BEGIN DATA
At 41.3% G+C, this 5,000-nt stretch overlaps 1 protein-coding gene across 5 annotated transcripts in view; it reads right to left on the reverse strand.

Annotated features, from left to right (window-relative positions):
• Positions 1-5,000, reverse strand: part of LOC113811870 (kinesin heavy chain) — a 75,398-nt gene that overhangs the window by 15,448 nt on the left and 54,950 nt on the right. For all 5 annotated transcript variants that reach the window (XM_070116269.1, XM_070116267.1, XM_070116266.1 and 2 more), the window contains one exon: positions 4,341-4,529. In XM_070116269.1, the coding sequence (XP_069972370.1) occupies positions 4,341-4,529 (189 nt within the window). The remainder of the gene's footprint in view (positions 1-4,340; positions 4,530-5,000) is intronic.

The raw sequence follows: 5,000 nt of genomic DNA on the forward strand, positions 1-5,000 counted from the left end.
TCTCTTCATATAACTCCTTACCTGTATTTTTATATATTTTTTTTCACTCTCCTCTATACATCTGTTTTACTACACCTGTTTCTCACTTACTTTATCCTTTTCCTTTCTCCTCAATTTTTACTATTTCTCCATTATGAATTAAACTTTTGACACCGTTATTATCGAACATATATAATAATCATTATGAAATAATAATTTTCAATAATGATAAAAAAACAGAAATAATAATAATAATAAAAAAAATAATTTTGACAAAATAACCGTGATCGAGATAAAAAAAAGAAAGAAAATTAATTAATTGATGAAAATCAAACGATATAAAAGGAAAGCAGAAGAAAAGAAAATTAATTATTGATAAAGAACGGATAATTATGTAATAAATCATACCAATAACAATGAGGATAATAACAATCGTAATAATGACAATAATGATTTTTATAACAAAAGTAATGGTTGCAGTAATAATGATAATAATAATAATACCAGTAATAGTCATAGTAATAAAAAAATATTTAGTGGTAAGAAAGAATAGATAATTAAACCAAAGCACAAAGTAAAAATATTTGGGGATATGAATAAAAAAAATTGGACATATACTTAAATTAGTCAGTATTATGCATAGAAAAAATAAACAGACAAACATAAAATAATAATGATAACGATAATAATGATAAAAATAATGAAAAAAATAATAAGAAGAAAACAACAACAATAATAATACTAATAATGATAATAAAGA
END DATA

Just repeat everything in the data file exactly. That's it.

At 41.3% G+C, this 5,000-nt stretch overlaps 1 protein-coding gene across 5 annotated transcripts in view; it reads right to left on the reverse strand.

Annotated features, from left to right (window-relative positions):
• Positions 1-5,000, reverse strand: part of LOC113811870 (kinesin heavy chain) — a 75,398-nt gene that overhangs the window by 15,448 nt on the left and 54,950 nt on the right. For all 5 annotated transcript variants that reach the window (XM_070116269.1, XM_070116267.1, XM_070116266.1 and 2 more), the window contains one exon: positions 4,341-4,529. In XM_070116269.1, the coding sequence (XP_069972370.1) occupies positions 4,341-4,529 (189 nt within the window). The remainder of the gene's footprint in view (positions 1-4,340; positions 4,530-5,000) is intronic.

The raw sequence follows: 5,000 nt of genomic DNA on the forward strand, positions 1-5,000 counted from the left end.
TCTCTTCATATAACTCCTTACCTGTATTTTTATATATTTTTTTTCACTCTCCTCTATACATCTGTTTTACTACACCTGTTTCTCACTTACTTTATCCTTTTCCTTTCTCCTCAATTTTTACTATTTCTCCATTATGAATTAAACTTTTGACACCGTTATTATCGAACATATATAATAATCATTATGAAATAATAATTTTCAATAATGATAAAAAAACAGAAATAATAATAATAATAAAAAAAATAATTTTGACAAAATAACCGTGATCGAGATAAAAAAAAGAAAGAAAATTAATTAATTGATGAAAATCAAACGATATAAAAGGAAAGCAGAAGAAAAGAAAATTAATTATTGATAAAGAACGGATAATTATGTAATAAATCATACCAATAACAATGAGGATAATAACAATCGTAATAATGACAATAATGATTTTTATAACAAAAGTAATGGTTGCAGTAATAATGATAATAATAATAATACCAGTAATAGTCATAGTAATAAAAAAATATTTAGTGGTAAGAAAGAATAGATAATTAAACCAAAGCACAAAGTAAAAATATTTGGGGATATGAATAAAAAAAATTGGACATATACTTAAATTAGTCAGTATTATGCATAGAAAAAATAAACAGACAAACATAAAATAATAATGATAACGATAATAATGATAAAAATAATGAAAAAAATAATAAGAAGAAAACAACAACAATAATAATACTAATAATGATAATAAAGA